The polls have just closed in the recall election in California for Governor Gavin Newsom’s first Democratic term, and we are awaiting the first results.
Newsom, who was overwhelmingly elected governor in 2018 in the strongly blue state, faces a recall triggered last year mainly over accusations he mismanaged his state’s response to the coronavirus, the worst pandemic to hit the world in a century.
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The ballots were sent out last month to some 22 million registered voters in California and were due to be stamped or handed out when the polls close at 8 p.m. Pacific time.
For up-to-the-minute results, check out this map, which will be updated throughout the night. Application users: click here.
Voters asked two questions about Newsom’s recall ballots.
The first question was whether the governor should be removed from office. If more than 50% support the removal of Newsom, the second question proposes a list of candidates vying to replace the governor. If the governor is removed, the candidate who wins the most votes on the second question – whether it is a majority or a small majority – will succeed Newsom.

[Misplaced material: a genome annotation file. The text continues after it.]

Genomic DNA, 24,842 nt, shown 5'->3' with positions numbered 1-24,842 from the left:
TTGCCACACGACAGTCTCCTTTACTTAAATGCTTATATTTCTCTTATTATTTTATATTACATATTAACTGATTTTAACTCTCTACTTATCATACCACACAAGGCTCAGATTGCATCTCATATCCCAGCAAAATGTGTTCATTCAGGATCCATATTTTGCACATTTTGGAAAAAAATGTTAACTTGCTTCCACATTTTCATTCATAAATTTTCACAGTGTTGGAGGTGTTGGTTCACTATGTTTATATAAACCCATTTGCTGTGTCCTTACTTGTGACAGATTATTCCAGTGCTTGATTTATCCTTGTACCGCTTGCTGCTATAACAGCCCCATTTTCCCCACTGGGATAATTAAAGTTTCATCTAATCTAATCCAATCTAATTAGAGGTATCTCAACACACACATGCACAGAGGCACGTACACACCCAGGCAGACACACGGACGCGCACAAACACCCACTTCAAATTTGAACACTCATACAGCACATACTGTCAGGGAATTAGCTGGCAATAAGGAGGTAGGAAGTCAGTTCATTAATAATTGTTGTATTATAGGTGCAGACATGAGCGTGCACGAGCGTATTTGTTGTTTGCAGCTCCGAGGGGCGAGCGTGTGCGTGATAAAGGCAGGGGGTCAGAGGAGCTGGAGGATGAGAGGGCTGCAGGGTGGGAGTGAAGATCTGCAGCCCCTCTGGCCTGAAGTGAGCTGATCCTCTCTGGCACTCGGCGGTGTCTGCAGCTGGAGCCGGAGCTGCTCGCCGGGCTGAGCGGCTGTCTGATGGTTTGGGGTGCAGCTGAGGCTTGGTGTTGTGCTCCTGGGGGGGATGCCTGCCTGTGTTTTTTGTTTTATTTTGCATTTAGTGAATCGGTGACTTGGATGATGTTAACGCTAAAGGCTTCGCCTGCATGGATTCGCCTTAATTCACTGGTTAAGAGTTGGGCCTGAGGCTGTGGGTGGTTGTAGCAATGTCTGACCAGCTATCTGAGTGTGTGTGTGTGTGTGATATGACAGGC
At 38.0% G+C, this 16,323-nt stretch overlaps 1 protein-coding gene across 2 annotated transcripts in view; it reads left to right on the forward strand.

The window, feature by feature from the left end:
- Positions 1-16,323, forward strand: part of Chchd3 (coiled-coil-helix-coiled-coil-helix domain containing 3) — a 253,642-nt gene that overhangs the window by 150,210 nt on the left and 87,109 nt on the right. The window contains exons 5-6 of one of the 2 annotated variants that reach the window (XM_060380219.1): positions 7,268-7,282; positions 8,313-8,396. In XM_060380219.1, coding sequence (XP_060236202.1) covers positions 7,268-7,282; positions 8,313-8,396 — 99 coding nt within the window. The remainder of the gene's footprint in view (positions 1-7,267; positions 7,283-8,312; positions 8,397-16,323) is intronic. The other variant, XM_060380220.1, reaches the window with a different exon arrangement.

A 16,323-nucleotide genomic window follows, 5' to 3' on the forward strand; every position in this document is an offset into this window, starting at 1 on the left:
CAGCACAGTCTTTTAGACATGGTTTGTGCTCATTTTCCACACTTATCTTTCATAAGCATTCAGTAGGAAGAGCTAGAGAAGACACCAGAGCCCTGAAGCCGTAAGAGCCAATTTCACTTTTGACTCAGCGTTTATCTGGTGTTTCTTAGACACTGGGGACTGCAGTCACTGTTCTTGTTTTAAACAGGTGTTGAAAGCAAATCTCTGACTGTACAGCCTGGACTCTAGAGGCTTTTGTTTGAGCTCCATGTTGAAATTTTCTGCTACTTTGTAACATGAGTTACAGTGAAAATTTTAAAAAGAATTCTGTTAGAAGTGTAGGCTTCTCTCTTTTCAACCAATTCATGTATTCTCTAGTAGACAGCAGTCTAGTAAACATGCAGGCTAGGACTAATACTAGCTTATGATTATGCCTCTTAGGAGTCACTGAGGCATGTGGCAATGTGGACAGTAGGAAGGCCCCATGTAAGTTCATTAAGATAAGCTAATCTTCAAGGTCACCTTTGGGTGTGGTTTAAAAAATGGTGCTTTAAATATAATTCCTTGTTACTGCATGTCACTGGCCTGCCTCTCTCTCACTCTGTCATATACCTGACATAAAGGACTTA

During a Tuesday afternoon stop at a union hall in San Francisco, the governor defended his actions to tackle the COVID crisis and told his supporters that “we cannot let this progress be blocked. We cannot. can’t allow the economy, not just our public health, to be stuck. affected by a bad decision tonight. “
CALIFORNIA’S RECALL ELECTIONS: EVERYTHING YOU NEED TO KNOW
While the latest opinion polls suggested that a majority of Californians likely to vote in the election opposed Newsom’s ouster, conservative talk radio host Larry Elder, the front-runner among 46 replacement candidates on the ballot, remained confident the governor would be recalled.
“I don’t think there will be any questions about this election,” Elder said Tuesday in an interview with Fox News’ “The Story”. “I think so many people are mad at all the issues… so many people are going to vote yes on the recall, there will be no questions on the outcome.”
The recall campaign was launched in June 2020 due to the frustrations of many Californians over the governor’s restrictive response to the coronavirus. The effort was fueled by the state’s COVID restrictions on businesses and places of worship, school closures, and even opposition to high state taxes.
The recall campaign jumped last fall after Newsom’s dinner at an ultra-exclusive restaurant, which – at best – bypassed rules imposed by the governor to prevent the spread of the coronavirus. The governor’s actions were widely seen as hypocritical, and the optics made Newsom appear disconnected as many Californians struggled.
State election officials announced in April that the recall effort had garnered more than the roughly 1.5 million valid signatures (the equivalent of 12% of the vote in California’s 2018 gubernatorial election. ) necessary for the ballot.
The lieutenant governor of California announced in early July that the recall elections would take place on September 14. And the state’s finance ministry estimated it would cost $ 276 million to hold the election.